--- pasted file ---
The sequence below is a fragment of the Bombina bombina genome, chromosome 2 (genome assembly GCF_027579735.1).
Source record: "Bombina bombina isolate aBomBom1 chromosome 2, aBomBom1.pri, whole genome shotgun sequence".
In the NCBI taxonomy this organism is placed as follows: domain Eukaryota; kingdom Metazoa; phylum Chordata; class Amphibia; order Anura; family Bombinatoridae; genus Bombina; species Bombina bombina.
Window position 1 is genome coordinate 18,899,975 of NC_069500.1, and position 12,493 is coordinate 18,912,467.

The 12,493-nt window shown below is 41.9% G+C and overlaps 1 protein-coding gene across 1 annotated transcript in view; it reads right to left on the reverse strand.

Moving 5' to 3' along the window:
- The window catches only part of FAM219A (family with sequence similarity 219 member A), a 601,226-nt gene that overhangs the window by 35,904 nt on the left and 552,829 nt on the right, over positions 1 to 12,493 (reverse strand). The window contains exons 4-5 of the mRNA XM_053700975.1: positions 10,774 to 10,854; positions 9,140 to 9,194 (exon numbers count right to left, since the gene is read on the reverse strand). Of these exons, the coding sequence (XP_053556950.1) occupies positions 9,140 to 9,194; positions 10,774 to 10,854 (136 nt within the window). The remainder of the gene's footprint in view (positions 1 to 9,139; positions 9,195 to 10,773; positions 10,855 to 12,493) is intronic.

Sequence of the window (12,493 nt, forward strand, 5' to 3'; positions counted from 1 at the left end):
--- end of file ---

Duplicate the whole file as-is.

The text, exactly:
The sequence below is a fragment of the Bombina bombina genome, chromosome 2 (genome assembly GCF_027579735.1).
Source record: "Bombina bombina isolate aBomBom1 chromosome 2, aBomBom1.pri, whole genome shotgun sequence".
In the NCBI taxonomy this organism is placed as follows: domain Eukaryota; kingdom Metazoa; phylum Chordata; class Amphibia; order Anura; family Bombinatoridae; genus Bombina; species Bombina bombina.
Window position 1 is genome coordinate 18,899,975 of NC_069500.1, and position 12,493 is coordinate 18,912,467.

The 12,493-nt window shown below is 41.9% G+C and overlaps 1 protein-coding gene across 1 annotated transcript in view; it reads right to left on the reverse strand.

Moving 5' to 3' along the window:
- The window catches only part of FAM219A (family with sequence similarity 219 member A), a 601,226-nt gene that overhangs the window by 35,904 nt on the left and 552,829 nt on the right, over positions 1 to 12,493 (reverse strand). The window contains exons 4-5 of the mRNA XM_053700975.1: positions 10,774 to 10,854; positions 9,140 to 9,194 (exon numbers count right to left, since the gene is read on the reverse strand). Of these exons, the coding sequence (XP_053556950.1) occupies positions 9,140 to 9,194; positions 10,774 to 10,854 (136 nt within the window). The remainder of the gene's footprint in view (positions 1 to 9,139; positions 9,195 to 10,773; positions 10,855 to 12,493) is intronic.

Sequence of the window (12,493 nt, forward strand, 5' to 3'; positions counted from 1 at the left end):